High-frequency oscillations in circulating amylin concentrations in healthy humans

Claus B. Juhl, Niels Pørksen, Jeppe Sturis, Åge Prange Hansen, Johannes D. Veldhuis, Steven Pincus, Mark Fineman, Ole Schmitz

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27 Scopus citations


Amylin is stored in the pancreatic β-cell granules and cosecreted with insulin in response to nutrient stimuli. To gain further insight into control of hormonal release in β-cell physiology, we examined whether amylin, like insulin, circulates in a high-frequency oscillatory pattern, and if it does, to compare the secretory patterns of the two hormones. Eight overnight-fasted healthy individuals were studied during intravenous glucose infusion (2.0 mg · kg-1 · min-1). Blood was collected every minute for 90 min and analyzed in triplicate for amylin, total amylin immunoreactivity (TAI), and insulin. Mean plasma concentrations of amylin (nonglycosylated), TAI (nonglycosylated plus glycosylated), insulin, and glucose were 2.77 ± 1.21 pmol/l, 7.60 ± 1.73 pmol/l, 50.4 ± 17.5 pmol/l, and 5.9 ± 0.3 mmol/l, respectively. The 90-min time series of amylin, TAI, and insulin were analyzed for periodicity (by spectral analysis, autocorrelation analysis, and deconvolution analysis) and regularity [by approximate entropy (ApEn)]. Significant spectral density peaks were demonstrated by a random shuffling technique in 7 (out of 7), 8 (out of 8), and 8 (out of 8) time series, respectively, whereas autocorrelation analysis revealed significant pulsatility in 5 (out of 7), 7 (out of 8), and 5 (out of 8), respectively. The dominant periodicity of oscillations determined by spectral analysis was 4.6 ± 0.3, 4.6 ± 0.4, and 6.5 ± 1.1 min/pulse, respectively (amylin vs. insulin, P = 0.017, TAI vs. insulin, P = 0.018). By deconvolution analysis, amylin and insulin periodicities were, respectively, 6.3 ± 1.0 and 5.5 ± 0.6 min. By application of the regularity statistic, ApEn, 6 (out of 7), 7 (out of 8), and 6 (out of 8), respectively, were found to be significantly different from random. In conclusion, like several other hormones, circulating amylin concentrations exhibit oscillations in the secretory patterns for nonglycosylated as well as glycosylated forms. Whether the high- frequency pulsatile release of amylin is disturbed in diabetes is not known.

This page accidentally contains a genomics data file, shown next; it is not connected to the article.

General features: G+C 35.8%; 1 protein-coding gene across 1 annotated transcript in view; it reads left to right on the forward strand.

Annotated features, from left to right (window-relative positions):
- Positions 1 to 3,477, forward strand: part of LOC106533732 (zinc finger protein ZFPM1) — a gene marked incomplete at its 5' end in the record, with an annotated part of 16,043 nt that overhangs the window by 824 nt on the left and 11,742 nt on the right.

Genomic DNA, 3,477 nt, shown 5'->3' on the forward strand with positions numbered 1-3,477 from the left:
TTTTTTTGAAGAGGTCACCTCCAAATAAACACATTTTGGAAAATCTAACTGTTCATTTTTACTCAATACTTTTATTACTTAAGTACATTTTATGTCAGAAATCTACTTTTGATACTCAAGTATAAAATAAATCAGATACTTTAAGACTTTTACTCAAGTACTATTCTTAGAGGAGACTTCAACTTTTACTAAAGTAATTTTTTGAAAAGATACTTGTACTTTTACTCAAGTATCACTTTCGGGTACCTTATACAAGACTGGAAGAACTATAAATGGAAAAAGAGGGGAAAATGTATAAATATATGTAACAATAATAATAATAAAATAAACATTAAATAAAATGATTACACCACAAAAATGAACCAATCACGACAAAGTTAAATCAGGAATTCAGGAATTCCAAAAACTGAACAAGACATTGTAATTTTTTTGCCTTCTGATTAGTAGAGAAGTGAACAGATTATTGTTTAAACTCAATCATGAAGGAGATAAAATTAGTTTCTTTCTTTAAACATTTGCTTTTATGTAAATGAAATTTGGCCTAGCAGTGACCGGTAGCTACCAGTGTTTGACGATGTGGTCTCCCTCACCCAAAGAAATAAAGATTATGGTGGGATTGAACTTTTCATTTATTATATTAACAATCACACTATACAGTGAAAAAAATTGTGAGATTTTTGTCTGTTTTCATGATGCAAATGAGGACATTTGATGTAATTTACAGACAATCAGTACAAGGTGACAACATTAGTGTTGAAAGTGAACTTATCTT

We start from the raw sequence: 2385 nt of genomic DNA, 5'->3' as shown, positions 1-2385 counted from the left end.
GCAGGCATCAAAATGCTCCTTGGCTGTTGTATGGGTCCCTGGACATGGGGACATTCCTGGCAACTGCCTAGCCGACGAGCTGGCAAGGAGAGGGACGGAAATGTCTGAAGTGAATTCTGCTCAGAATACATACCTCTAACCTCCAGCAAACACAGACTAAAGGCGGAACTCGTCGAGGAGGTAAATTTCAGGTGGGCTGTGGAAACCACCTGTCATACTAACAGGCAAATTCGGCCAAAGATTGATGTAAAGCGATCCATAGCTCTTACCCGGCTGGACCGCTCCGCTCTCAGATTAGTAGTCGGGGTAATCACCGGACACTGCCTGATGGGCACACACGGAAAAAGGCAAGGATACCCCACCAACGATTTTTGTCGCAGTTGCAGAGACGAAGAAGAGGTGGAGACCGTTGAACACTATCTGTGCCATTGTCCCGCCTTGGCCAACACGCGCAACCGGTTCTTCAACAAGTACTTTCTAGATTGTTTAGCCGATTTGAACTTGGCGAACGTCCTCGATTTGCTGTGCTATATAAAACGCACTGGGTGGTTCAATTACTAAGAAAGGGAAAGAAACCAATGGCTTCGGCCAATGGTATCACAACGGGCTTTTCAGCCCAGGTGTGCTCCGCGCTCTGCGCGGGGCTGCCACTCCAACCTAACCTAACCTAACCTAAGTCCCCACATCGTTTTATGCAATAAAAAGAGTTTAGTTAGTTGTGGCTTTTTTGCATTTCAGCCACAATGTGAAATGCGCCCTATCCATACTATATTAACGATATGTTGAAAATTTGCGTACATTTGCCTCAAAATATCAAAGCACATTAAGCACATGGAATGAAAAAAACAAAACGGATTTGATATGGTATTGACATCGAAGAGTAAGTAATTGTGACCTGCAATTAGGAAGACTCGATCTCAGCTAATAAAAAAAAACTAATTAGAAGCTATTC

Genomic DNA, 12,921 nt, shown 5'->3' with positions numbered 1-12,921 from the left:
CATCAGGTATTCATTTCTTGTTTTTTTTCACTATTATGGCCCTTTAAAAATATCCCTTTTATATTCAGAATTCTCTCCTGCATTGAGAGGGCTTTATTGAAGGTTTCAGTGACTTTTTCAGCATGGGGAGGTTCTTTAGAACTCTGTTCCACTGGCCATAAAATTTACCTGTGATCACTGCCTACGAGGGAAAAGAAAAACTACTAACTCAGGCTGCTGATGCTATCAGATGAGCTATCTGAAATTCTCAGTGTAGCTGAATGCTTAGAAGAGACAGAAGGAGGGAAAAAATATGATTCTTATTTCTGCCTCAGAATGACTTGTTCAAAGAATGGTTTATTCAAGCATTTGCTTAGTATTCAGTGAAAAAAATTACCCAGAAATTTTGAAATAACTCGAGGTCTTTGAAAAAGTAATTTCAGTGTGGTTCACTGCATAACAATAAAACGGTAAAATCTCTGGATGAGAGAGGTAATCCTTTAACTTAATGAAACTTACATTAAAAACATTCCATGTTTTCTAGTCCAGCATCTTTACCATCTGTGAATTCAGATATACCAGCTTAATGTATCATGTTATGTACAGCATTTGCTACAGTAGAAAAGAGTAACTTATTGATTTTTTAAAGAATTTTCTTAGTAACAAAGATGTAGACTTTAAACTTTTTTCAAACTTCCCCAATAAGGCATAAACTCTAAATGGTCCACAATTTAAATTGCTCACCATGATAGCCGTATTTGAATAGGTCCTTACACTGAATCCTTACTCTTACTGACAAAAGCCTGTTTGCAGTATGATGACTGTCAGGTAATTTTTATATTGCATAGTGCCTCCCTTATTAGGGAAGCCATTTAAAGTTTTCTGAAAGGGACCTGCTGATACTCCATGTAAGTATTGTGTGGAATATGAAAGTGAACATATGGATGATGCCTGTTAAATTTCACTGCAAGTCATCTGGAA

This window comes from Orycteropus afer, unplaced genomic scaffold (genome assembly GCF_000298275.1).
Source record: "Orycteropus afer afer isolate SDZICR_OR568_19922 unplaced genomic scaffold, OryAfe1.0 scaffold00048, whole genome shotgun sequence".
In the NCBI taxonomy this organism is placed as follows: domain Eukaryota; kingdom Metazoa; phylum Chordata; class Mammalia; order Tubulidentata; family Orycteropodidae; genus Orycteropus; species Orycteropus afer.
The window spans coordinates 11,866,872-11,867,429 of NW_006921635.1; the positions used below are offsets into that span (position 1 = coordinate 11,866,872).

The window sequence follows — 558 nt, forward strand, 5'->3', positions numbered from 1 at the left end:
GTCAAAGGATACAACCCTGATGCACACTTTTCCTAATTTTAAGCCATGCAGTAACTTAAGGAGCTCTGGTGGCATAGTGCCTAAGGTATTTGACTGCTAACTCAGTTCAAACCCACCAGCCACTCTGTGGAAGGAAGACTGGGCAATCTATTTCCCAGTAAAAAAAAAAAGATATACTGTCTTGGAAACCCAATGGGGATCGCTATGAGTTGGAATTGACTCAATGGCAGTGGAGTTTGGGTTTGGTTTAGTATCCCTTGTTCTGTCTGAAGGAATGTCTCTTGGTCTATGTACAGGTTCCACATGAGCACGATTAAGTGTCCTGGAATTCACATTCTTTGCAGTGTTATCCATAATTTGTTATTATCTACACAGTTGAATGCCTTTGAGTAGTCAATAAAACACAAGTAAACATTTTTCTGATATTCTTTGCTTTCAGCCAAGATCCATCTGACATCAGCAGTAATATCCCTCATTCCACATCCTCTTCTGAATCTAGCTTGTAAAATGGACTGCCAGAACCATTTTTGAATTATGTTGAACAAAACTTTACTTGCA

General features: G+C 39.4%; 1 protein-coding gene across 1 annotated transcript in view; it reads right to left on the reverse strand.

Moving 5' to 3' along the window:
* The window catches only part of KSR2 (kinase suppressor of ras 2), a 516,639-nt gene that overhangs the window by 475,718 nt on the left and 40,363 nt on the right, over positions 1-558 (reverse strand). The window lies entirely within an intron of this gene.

Original languageEnglish (US)
Pages (from-to)E484-E490
JournalAmerican Journal of Physiology - Endocrinology and Metabolism
Issue number3 41-3
StatePublished - Mar 2000


  • Amylin pulsatility
  • Amylin secretion
  • Insulin secretion

ASJC Scopus subject areas

  • Endocrinology, Diabetes and Metabolism
  • Physiology
  • Physiology (medical)


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